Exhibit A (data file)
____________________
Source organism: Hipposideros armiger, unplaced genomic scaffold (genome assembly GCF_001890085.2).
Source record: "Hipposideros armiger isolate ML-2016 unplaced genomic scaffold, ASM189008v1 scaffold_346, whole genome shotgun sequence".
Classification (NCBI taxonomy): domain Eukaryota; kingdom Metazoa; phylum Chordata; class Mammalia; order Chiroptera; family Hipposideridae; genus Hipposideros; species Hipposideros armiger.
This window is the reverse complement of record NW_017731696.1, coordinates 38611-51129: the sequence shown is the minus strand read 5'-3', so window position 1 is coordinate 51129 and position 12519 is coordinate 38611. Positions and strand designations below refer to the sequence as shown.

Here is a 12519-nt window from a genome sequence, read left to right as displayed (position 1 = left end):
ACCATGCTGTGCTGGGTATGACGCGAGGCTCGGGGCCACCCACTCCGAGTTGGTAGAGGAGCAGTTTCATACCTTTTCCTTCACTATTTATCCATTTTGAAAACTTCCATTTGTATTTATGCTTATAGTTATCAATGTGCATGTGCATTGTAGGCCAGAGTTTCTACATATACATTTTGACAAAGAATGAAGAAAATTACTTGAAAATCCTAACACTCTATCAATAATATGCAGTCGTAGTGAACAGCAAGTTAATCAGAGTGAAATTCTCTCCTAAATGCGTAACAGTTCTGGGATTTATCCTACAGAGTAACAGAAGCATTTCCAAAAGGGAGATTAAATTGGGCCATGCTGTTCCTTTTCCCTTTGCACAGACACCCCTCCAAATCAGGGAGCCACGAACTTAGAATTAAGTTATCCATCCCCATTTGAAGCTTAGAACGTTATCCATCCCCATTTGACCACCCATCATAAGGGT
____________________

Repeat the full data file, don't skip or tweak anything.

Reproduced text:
Source organism: Hipposideros armiger, unplaced genomic scaffold (genome assembly GCF_001890085.2).
Source record: "Hipposideros armiger isolate ML-2016 unplaced genomic scaffold, ASM189008v1 scaffold_346, whole genome shotgun sequence".
Classification (NCBI taxonomy): domain Eukaryota; kingdom Metazoa; phylum Chordata; class Mammalia; order Chiroptera; family Hipposideridae; genus Hipposideros; species Hipposideros armiger.
This window is the reverse complement of record NW_017731696.1, coordinates 38611-51129: the sequence shown is the minus strand read 5'-3', so window position 1 is coordinate 51129 and position 12519 is coordinate 38611. Positions and strand designations below refer to the sequence as shown.

Here is a 12519-nt window from a genome sequence, read left to right as displayed (position 1 = left end):
ACCATGCTGTGCTGGGTATGACGCGAGGCTCGGGGCCACCCACTCCGAGTTGGTAGAGGAGCAGTTTCATACCTTTTCCTTCACTATTTATCCATTTTGAAAACTTCCATTTGTATTTATGCTTATAGTTATCAATGTGCATGTGCATTGTAGGCCAGAGTTTCTACATATACATTTTGACAAAGAATGAAGAAAATTACTTGAAAATCCTAACACTCTATCAATAATATGCAGTCGTAGTGAACAGCAAGTTAATCAGAGTGAAATTCTCTCCTAAATGCGTAACAGTTCTGGGATTTATCCTACAGAGTAACAGAAGCATTTCCAAAAGGGAGATTAAATTGGGCCATGCTGTTCCTTTTCCCTTTGCACAGACACCCCTCCAAATCAGGGAGCCACGAACTTAGAATTAAGTTATCCATCCCCATTTGAAGCTTAGAACGTTATCCATCCCCATTTGACCACCCATCATAAGGGT